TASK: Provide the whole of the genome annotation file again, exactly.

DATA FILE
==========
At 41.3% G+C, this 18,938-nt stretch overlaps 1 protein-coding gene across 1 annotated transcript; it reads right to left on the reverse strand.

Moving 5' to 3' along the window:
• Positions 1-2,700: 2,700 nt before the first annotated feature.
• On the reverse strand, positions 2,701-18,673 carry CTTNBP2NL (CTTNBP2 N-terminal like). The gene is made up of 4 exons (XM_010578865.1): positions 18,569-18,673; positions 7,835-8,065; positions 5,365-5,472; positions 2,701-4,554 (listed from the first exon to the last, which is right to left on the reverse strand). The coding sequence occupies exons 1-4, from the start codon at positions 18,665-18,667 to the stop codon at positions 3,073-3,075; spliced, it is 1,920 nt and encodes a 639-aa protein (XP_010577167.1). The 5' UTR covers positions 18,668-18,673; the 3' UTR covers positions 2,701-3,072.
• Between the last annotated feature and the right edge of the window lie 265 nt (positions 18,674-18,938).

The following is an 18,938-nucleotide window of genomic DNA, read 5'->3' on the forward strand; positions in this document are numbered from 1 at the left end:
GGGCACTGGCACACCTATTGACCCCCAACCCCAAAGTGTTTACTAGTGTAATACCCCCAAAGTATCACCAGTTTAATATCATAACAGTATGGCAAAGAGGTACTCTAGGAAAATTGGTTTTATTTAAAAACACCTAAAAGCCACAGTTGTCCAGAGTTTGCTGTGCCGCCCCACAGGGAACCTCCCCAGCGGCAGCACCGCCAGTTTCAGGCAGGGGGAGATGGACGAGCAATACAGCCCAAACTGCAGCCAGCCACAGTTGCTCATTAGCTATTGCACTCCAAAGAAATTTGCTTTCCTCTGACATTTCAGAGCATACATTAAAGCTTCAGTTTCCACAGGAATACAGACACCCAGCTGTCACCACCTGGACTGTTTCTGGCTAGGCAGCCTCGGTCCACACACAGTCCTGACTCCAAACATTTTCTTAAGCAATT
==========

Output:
At 41.3% G+C, this 18,938-nt stretch overlaps 1 protein-coding gene across 1 annotated transcript; it reads right to left on the reverse strand.

Moving 5' to 3' along the window:
• Positions 1-2,700: 2,700 nt before the first annotated feature.
• On the reverse strand, positions 2,701-18,673 carry CTTNBP2NL (CTTNBP2 N-terminal like). The gene is made up of 4 exons (XM_010578865.1): positions 18,569-18,673; positions 7,835-8,065; positions 5,365-5,472; positions 2,701-4,554 (listed from the first exon to the last, which is right to left on the reverse strand). The coding sequence occupies exons 1-4, from the start codon at positions 18,665-18,667 to the stop codon at positions 3,073-3,075; spliced, it is 1,920 nt and encodes a 639-aa protein (XP_010577167.1). The 5' UTR covers positions 18,668-18,673; the 3' UTR covers positions 2,701-3,072.
• Between the last annotated feature and the right edge of the window lie 265 nt (positions 18,674-18,938).

The following is an 18,938-nucleotide window of genomic DNA, read 5'->3' on the forward strand; positions in this document are numbered from 1 at the left end:
GGGCACTGGCACACCTATTGACCCCCAACCCCAAAGTGTTTACTAGTGTAATACCCCCAAAGTATCACCAGTTTAATATCATAACAGTATGGCAAAGAGGTACTCTAGGAAAATTGGTTTTATTTAAAAACACCTAAAAGCCACAGTTGTCCAGAGTTTGCTGTGCCGCCCCACAGGGAACCTCCCCAGCGGCAGCACCGCCAGTTTCAGGCAGGGGGAGATGGACGAGCAATACAGCCCAAACTGCAGCCAGCCACAGTTGCTCATTAGCTATTGCACTCCAAAGAAATTTGCTTTCCTCTGACATTTCAGAGCATACATTAAAGCTTCAGTTTCCACAGGAATACAGACACCCAGCTGTCACCACCTGGACTGTTTCTGGCTAGGCAGCCTCGGTCCACACACAGTCCTGACTCCAAACATTTTCTTAAGCAATT